Tamasopo waterfall, San Luis Potosi
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Mexico's colonial heart is the most interesting part of the country from an historical and cultural perspective. Some towns have ghosts, others mines,hot springs, history, art, artisans. It includes San Miguel de Allende and Lake Chapala, the two most popular expat destinations. But there is much, much more. Guanajuato is the most European city in Mexico. Zacatecas is like old Spain.
It is nearly impossible NOT to pass by some scenic jewel no matter what your route. Every one of my guidebooks has directions to some. Take advantage of them. But these selected trips have more scenic attractions per kilometer than most.
All roads lead to Yucatan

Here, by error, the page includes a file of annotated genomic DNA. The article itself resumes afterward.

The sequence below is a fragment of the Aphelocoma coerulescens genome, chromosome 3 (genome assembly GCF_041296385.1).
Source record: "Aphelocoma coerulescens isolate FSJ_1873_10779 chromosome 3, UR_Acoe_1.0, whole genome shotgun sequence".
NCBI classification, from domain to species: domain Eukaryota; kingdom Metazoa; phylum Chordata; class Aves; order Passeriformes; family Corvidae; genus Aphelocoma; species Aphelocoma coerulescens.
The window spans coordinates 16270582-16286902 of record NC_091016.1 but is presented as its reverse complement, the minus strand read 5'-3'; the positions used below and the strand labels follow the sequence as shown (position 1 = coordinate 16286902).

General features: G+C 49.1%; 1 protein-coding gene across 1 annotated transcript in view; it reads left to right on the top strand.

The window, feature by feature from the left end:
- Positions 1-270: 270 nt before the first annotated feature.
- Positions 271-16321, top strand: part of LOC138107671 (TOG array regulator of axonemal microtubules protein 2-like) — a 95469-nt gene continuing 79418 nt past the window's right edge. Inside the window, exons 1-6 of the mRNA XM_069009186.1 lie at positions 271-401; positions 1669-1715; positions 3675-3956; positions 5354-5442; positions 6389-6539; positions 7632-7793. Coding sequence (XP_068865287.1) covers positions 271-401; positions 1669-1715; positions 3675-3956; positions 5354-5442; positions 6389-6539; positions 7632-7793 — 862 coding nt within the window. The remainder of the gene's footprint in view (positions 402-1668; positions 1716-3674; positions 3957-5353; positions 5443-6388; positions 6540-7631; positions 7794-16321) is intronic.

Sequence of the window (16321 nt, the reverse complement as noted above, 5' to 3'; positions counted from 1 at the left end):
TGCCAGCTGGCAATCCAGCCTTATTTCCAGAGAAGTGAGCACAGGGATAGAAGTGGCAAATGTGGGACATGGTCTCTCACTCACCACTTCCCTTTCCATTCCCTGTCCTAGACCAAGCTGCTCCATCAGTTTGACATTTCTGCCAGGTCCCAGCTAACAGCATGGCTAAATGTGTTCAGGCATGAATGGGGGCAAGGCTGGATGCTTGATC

Most people drive down the Pacific coast from AZ because it is close and an easy drive. They come for the beaches and fishing which are great. But there is much more. The colonial mining town of Alamos is most interesting. The river fort town of El Fuerte is worth a visit. Los Mochis was once a Utopian community. The Copper Canyon railroad connects here. Take a few days and enjoy.
Mexico's western states of Durango, Chihuahua and Coahuila get short shrift in the tourism press. But they hold some of the most fascinating areas. The Copper Canyon is bigger than the Grand Canyon. The mountain loges in Durango just off the famous toll road to Mazatlan are like Alpine villages. Hundreds of species of birds flock here. There are waterfalls. In the eastern part of the state are hot springs.
You can get to Mazatlan from the east or the west.
There is more than meets the eye in Mexico's most scenic and sacred states.
The route to Belize is the same as routes to Yucatan. You exit just before Chetumal. The route to Guatemala branches off from the route to Yucatan at either Acayucan, Veracruz or near Coatzacoalcos, VER. From there, there are two alternatives. All are included in the collection of roadlogs and maps in the Guatemala booklet.
Collections of targeted, specific information.